In December 2018, Pryce listed himself simply as a ‘diplomat’ – a classic MI6 cover title. Further, the UK Foreign Office had studiously avoided mentioning Pryce’s CDMD until it was exposed in the tranche of leaked emails revealing the existence of the Integrity Initiative in 2018. The highly secretive nature of the project strongly suggested it was operating under the purview of MI6 intelligence service.

Pryce’s likely intelligence role is reinforced by the fact that public summaries of the CDMD’s existence which appear on government websites have redacted the name of the organization currently in charge of the program.

A January 2020 European Commission event listing identifies Pryce as the head of public diplomacy at UKREP, London’s diplomatic mission to the EU. However, the same month Pryce appeared at the EU event, UKREP was replaced with a new office, the UK Mission to Europe, and Pryce has not been publicly mentioned in any official capacity since. So where did he go?

In his communications with Mason, Pryce mentions his personal involvement in activities placing him at the forefront of London’s public relations strategy on the Ukraine crisis, which is delivered by the recently formed Government Information Cell (GIC) and Counter Disinformation Unit (CDU).

Staffed by spies and charged with disseminating intelligence through the media and other forums for the purpose of information warfare, both the units have operated in highly clandestine fashion. Largely unknown to the public, they have played a pivotal part in NATO’s proxy war in Ukraine.

What did Briant know and when did she know it?

Emma Briant has implied that she was wholly unfamiliar with Pryce before The Grayzone’s most recent investigation was published. However, she was copied in on the same email as the state operative.

Further, an April 7th email from Mason to Briant – delivered just hours before she introduced him to the researchers Davis and Davies – contains a reference to “Andy,” suggesting that she was on first name terms with the state operative.

It was in this missive that Mason shared his McCarthyite “network map” of Russian and Chinese influence, clearly insinuating it had been prepared specifically for official review.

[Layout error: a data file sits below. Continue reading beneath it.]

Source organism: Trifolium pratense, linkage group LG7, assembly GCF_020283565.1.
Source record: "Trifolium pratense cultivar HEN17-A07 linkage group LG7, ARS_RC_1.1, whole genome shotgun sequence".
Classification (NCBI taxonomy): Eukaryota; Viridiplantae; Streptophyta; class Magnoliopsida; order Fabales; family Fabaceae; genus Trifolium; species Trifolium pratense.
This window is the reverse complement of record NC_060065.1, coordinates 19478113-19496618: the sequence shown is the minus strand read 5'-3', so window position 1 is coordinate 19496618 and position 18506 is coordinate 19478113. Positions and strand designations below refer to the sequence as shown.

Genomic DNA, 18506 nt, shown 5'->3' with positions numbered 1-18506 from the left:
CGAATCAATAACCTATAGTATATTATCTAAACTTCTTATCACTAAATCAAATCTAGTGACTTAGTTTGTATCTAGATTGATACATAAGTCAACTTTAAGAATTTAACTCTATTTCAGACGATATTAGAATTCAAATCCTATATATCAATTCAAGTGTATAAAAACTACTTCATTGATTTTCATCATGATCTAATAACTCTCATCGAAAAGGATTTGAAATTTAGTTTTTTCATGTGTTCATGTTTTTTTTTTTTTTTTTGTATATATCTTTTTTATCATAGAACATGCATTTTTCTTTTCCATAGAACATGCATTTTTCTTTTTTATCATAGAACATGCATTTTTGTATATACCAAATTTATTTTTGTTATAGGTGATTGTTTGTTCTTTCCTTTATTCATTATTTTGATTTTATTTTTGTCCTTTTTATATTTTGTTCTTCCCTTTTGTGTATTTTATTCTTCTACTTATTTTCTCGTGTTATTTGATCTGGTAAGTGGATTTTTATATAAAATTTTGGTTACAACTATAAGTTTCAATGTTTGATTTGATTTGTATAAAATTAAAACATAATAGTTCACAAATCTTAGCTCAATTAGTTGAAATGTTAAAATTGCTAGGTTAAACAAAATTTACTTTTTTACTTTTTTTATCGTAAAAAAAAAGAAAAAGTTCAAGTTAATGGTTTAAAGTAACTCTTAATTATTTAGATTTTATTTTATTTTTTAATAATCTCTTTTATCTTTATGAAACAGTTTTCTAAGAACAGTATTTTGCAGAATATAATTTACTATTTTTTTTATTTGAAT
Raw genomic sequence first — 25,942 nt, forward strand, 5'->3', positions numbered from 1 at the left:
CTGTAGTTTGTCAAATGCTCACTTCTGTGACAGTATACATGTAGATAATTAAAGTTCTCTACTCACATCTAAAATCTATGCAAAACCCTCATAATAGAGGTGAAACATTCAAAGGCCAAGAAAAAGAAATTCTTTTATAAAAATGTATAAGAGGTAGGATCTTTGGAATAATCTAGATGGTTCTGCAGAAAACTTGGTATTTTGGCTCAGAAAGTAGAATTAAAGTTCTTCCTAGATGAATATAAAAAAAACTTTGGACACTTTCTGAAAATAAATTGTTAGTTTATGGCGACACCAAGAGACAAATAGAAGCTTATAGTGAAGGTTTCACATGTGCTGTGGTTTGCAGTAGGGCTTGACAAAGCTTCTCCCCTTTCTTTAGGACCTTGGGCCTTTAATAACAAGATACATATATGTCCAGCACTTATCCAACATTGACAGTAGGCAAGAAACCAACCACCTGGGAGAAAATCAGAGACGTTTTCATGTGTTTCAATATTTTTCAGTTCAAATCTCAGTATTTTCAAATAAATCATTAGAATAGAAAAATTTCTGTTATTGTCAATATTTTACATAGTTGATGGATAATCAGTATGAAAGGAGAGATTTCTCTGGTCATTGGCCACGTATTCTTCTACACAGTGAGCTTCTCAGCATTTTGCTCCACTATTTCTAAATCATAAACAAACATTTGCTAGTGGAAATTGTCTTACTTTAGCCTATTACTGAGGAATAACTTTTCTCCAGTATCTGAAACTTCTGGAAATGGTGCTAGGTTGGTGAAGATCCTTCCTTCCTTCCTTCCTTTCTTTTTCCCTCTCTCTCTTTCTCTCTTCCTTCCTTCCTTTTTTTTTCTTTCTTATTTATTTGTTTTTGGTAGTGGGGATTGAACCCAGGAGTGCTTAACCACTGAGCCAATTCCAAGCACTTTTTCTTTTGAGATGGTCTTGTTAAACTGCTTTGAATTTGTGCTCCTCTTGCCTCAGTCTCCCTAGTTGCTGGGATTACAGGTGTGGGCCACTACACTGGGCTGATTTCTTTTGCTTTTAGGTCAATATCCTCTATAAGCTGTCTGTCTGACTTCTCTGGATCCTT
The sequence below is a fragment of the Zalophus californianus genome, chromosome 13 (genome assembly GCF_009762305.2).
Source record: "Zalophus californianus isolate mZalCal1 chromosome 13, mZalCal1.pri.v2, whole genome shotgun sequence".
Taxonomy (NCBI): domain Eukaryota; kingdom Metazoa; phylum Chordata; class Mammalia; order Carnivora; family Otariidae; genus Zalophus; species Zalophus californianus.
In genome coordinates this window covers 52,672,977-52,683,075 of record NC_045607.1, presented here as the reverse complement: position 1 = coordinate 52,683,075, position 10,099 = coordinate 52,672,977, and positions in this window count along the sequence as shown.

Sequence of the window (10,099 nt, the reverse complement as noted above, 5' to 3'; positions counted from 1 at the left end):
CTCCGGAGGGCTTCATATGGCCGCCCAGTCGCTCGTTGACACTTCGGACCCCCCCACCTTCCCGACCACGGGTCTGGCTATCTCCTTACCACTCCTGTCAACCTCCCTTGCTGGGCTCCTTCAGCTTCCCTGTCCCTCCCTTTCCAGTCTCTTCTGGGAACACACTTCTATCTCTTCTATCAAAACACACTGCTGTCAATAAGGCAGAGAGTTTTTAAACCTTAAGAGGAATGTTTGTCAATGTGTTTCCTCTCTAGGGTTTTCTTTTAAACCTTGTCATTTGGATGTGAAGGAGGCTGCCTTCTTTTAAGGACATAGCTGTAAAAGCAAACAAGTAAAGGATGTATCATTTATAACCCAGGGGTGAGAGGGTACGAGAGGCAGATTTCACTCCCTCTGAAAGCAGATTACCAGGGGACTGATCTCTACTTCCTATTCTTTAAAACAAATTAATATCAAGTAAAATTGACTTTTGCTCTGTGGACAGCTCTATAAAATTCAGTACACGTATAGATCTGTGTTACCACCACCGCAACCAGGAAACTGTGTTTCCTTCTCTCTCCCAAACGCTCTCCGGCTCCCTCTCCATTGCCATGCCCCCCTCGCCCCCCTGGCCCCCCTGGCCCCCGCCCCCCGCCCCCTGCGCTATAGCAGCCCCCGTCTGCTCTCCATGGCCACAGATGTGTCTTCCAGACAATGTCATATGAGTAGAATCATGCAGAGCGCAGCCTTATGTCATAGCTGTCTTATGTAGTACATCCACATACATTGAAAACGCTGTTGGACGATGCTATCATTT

While numerous emails confirm Mason’s direct role in assisting and encouraging Pryce, a question lingers: what did Briant know about their malign initiative, and when did she know it? So far, she has declined numerous requests for comment from The Grayzone, hiding instead behind a lawyer who has threatened this outlet with unspecified retaliation for publishing factual reporting about his client’s activities.

Briant still has the chance to clarify the nature of her relationship with Pryce and Mason, and to even denounce their anti-democratic machinations. A similar opportunity remains for Mason to cease his evasions and elucidate his motives to those mentioned in his network map, and the British left more generally. It might also be productive for him to explain why he has been collaborating so closely with a certain “friend” in the Foreign Office.

David Miller is a broadcaster, writer, and investigative researcher who produces the program, Palestine Declassified, and directs Spinwatch.

(The Grayzone)

https://orinocotribune.com/british-secu ... s-exposed/


How Spooks and Establishment Journalists are Circling the Wagons
Posted by INTERNATIONALIST 360° on JULY 1, 2022


Earlier this month, Russia banned 29 British journalists, including several from the BBC and The Guardian, on the grounds that they were “associated with the defense complex”. That claim was not, at least in all cases, quite as preposterous as was widely assumed.

In part one of this two-part series, we saw how the Guardian’s Luke Harding – one of the journalists banned by Russia – has promoted entirely unsubstantiated smear stories that have hewn closely to the agenda of Western intelligence services. Harding even wrote a prominent Russiagate book and could not defend its basic claims when challenged by independent journalist Aaron Maté.

Although Russia’s ban provoked a predictable, self-righteous backlash from the U.K. media – and was adduced as further evidence of Russian president Vladimir Putin’s authoritarian tendencies – Moscow was, in fact, mirroring earlier bans by the British authorities and the European Union on Russian state-sponsored media. None of the British journalists now barred from Russia raised their voices in protest at the banning of the English-language broadcasts and the websites of RT and Sputnik.

In popular imagination, cultivated jointly by Western establishment media and Western intelligence agencies, both outlets are staffed by Russian spooks strong-arming a few impressionable Westerners with Stalinist tendencies. The reality is very different. RT wants to have influence in the West, and the only way to achieve that is by recruiting credible Western journalists who have trenchant criticisms of the Western national-security state and its war industries but cannot – for that very reason – find a platform in the establishment media at home. RT might not be the best place to get a neutral view of what Russia is up to, but it had attracted a growing audience in the West by providing an outlet for disillusioned Western journalists who are ready to paint a realistic picture of the failings of their own states.